Molecular sieves suited to use for converting oxygenates to olefins (OTO) have various chemical and physical, framework, characteristics. Molecular sieves have been well classified by the Structure Commission of the International Zeolite Association according to the rules of the IUPAC Commission on Zeolite Nomenclature. A framework-type describes the connectivity, topology, of the tetrahedrally coordinated atoms constituting the framework, and making an abstraction of the specific properties for those materials. Framework-type zeolite and zeolite-type molecular sieves for which a structure has been established, are assigned a three letter code and are described in the Atlas of Zeolite Framework Types, 5th edition, Elsevier, London, England (2001), which is herein fully incorporated by reference.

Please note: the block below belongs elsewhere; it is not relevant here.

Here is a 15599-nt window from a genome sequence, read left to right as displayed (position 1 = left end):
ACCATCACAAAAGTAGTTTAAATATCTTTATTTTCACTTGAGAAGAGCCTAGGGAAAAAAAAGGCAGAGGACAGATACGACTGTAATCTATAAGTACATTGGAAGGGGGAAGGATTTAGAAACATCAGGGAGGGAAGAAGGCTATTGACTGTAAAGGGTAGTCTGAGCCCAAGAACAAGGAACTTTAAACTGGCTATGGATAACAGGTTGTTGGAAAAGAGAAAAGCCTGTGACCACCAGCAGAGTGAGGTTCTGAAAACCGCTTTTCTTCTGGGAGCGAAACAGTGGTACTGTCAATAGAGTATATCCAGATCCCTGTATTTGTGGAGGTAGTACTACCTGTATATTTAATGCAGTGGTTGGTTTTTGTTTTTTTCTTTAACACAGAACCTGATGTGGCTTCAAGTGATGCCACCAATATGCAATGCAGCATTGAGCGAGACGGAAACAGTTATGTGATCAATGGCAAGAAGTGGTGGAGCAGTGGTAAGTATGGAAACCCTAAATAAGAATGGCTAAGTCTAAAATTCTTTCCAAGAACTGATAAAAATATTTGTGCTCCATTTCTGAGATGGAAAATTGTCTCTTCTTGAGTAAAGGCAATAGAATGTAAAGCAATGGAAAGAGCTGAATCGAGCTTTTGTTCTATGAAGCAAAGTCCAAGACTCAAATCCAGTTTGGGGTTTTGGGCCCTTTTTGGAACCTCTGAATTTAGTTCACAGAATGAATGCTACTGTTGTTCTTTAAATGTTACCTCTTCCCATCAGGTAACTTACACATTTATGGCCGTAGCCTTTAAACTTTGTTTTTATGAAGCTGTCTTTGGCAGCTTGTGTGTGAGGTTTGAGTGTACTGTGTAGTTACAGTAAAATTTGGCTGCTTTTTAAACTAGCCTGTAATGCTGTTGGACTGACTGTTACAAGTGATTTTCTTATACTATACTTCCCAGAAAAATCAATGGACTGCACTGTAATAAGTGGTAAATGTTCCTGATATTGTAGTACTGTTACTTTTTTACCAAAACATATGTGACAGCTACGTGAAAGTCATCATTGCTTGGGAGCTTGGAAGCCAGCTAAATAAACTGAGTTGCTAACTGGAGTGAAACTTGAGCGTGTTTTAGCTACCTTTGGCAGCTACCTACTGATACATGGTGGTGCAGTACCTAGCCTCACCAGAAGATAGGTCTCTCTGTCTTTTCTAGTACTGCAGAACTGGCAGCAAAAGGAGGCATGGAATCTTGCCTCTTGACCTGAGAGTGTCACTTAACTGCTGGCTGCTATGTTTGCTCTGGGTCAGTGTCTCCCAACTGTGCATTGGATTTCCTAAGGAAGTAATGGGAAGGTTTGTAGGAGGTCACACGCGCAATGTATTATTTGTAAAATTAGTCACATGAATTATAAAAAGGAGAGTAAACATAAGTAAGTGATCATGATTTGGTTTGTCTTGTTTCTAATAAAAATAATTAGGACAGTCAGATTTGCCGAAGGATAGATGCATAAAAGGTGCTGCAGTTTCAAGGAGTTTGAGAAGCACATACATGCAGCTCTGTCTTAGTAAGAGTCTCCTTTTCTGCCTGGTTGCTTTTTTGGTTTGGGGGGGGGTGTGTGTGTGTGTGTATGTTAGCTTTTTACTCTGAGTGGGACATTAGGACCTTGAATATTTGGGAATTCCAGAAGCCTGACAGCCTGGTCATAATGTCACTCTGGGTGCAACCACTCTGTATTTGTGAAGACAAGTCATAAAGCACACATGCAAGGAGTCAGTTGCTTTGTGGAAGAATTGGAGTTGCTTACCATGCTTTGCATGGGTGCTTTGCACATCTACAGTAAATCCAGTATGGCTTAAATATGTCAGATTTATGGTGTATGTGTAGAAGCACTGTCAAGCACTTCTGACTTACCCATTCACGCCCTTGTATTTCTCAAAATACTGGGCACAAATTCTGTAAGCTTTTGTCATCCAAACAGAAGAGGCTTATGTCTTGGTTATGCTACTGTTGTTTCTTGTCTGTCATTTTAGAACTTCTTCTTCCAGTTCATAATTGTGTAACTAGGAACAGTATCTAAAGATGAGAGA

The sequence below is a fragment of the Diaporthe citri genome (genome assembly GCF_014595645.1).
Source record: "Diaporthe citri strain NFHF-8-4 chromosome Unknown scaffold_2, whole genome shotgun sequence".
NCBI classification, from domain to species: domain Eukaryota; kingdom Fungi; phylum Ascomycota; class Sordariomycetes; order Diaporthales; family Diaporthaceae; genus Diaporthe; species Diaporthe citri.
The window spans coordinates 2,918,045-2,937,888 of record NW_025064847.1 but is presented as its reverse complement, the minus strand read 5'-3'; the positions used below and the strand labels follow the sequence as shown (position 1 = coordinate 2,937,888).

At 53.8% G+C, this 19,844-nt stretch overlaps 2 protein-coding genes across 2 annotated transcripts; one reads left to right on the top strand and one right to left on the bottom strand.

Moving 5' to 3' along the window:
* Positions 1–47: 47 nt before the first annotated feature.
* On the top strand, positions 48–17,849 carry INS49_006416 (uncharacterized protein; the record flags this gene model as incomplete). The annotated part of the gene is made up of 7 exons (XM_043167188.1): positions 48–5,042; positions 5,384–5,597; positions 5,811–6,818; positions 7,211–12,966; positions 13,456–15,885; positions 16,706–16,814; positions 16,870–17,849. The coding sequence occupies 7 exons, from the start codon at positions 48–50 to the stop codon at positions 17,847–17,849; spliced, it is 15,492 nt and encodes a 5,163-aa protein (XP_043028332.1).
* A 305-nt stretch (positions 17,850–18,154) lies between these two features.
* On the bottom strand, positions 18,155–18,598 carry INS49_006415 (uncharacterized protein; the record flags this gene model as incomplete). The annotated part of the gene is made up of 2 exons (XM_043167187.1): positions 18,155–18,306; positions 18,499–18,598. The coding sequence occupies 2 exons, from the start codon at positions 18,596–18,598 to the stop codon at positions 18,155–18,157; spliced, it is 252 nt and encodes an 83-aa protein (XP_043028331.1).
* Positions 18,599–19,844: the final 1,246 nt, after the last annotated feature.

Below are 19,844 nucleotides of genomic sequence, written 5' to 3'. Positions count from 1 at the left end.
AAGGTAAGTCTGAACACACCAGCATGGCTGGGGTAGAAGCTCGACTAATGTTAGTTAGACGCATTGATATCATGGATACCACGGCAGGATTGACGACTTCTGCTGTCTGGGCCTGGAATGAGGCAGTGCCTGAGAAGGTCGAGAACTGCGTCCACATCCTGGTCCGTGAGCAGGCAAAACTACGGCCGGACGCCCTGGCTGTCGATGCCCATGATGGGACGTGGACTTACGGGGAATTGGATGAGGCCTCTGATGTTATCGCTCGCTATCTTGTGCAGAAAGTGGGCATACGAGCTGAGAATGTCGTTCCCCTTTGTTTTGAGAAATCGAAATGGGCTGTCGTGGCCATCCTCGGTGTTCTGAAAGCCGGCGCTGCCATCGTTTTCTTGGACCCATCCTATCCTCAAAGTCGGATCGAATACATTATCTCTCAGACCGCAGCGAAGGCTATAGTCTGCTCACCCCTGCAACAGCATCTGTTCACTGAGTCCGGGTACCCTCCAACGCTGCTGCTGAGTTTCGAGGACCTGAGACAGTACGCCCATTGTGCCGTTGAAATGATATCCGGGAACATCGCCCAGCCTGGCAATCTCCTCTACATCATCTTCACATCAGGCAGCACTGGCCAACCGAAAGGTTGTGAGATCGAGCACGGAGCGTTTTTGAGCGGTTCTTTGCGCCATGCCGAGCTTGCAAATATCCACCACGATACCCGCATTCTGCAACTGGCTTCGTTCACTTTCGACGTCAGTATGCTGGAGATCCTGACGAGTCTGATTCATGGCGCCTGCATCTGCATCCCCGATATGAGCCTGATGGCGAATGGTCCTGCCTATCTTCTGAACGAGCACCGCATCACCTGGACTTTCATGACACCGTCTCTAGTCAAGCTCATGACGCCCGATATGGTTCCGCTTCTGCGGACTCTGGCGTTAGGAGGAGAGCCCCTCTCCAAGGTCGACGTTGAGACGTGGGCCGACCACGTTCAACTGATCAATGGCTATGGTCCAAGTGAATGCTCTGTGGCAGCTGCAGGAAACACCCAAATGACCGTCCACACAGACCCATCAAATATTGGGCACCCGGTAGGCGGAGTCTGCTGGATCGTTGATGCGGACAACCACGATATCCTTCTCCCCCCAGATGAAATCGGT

Non-limiting examples of these molecular sieves are the small pore molecular sieves of a framework-type selected from the group consisting of AEI, AFT, APC, ATN, ATT, ATV, AWW, BIK, CAS, CHA, CHI, DAC, DDR, EDI, ERI, GOO, KFI, LEV, LOV, LTA, MON, PAU, PHI, RHO, ROG, THO, and substituted forms thereof; the medium pore molecular sieves of a framework-type selected from the group consisting of AFO, AEL, EUO, HEU, FER, MEL, MFI, MTW, MTT, TON, and substituted forms thereof, and the large pore molecular sieves of a framework-type selected from the group consisting of EMT, FAU, and substituted forms thereof. Other molecular sieves have a framework-type selected from the group consisting of ANA, BEA, CFI, CLO, DON, GIS, LTL, MER, MOR, MWW and SOD. Non-limiting examples of the preferred molecular sieves, particularly for converting an oxygenate containing feedstock into olefin(s), include those having a framework-type selected from the group consisting of AEL, AFY, BEA, CHA, EDI, FAU, FER, GIS, LTA, LTL, MER, MFI, MOR, MTT, MWW, TAM and TON. In one preferred embodiment, the molecular sieve of the invention has an AEI topology or a CHA topology, or a combination thereof, most preferably a CHA topology.